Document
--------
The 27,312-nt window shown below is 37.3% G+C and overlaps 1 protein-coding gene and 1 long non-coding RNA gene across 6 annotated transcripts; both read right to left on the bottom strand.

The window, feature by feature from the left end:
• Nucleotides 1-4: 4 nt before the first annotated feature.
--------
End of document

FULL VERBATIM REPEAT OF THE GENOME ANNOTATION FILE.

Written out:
The 27,312-nt window shown below is 37.3% G+C and overlaps 1 protein-coding gene and 1 long non-coding RNA gene across 6 annotated transcripts; both read right to left on the bottom strand.

The window, feature by feature from the left end:
• Nucleotides 1-4: 4 nt before the first annotated feature.